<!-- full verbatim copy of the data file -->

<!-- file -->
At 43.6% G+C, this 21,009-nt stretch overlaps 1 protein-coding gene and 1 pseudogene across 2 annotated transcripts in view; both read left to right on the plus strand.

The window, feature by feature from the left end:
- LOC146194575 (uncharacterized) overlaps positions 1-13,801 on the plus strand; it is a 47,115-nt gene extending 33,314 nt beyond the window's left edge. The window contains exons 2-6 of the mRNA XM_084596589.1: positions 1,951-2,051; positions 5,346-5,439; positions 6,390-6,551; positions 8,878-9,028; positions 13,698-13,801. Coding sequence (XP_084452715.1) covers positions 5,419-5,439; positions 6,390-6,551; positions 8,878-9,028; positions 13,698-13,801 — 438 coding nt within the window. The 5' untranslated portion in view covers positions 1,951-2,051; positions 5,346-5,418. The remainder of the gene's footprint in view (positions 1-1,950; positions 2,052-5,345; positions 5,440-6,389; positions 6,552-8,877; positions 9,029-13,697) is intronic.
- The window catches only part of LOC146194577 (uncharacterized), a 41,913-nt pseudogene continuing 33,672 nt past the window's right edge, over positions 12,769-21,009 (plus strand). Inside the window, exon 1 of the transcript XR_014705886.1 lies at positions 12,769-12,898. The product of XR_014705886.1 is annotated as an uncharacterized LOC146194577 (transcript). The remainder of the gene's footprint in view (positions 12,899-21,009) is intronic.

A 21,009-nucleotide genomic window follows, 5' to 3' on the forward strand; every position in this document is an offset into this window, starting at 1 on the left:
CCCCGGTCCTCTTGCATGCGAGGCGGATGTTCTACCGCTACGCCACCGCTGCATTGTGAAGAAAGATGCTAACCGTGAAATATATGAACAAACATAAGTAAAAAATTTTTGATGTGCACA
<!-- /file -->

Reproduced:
At 43.6% G+C, this 21,009-nt stretch overlaps 1 protein-coding gene and 1 pseudogene across 2 annotated transcripts in view; both read left to right on the plus strand.

The window, feature by feature from the left end:
- LOC146194575 (uncharacterized) overlaps positions 1-13,801 on the plus strand; it is a 47,115-nt gene extending 33,314 nt beyond the window's left edge. The window contains exons 2-6 of the mRNA XM_084596589.1: positions 1,951-2,051; positions 5,346-5,439; positions 6,390-6,551; positions 8,878-9,028; positions 13,698-13,801. Coding sequence (XP_084452715.1) covers positions 5,419-5,439; positions 6,390-6,551; positions 8,878-9,028; positions 13,698-13,801 — 438 coding nt within the window. The 5' untranslated portion in view covers positions 1,951-2,051; positions 5,346-5,418. The remainder of the gene's footprint in view (positions 1-1,950; positions 2,052-5,345; positions 5,440-6,389; positions 6,552-8,877; positions 9,029-13,697) is intronic.
- The window catches only part of LOC146194577 (uncharacterized), a 41,913-nt pseudogene continuing 33,672 nt past the window's right edge, over positions 12,769-21,009 (plus strand). Inside the window, exon 1 of the transcript XR_014705886.1 lies at positions 12,769-12,898. The product of XR_014705886.1 is annotated as an uncharacterized LOC146194577 (transcript). The remainder of the gene's footprint in view (positions 12,899-21,009) is intronic.

A 21,009-nucleotide genomic window follows, 5' to 3' on the forward strand; every position in this document is an offset into this window, starting at 1 on the left:
CCCCGGTCCTCTTGCATGCGAGGCGGATGTTCTACCGCTACGCCACCGCTGCATTGTGAAGAAAGATGCTAACCGTGAAATATATGAACAAACATAAGTAAAAAATTTTTGATGTGCACA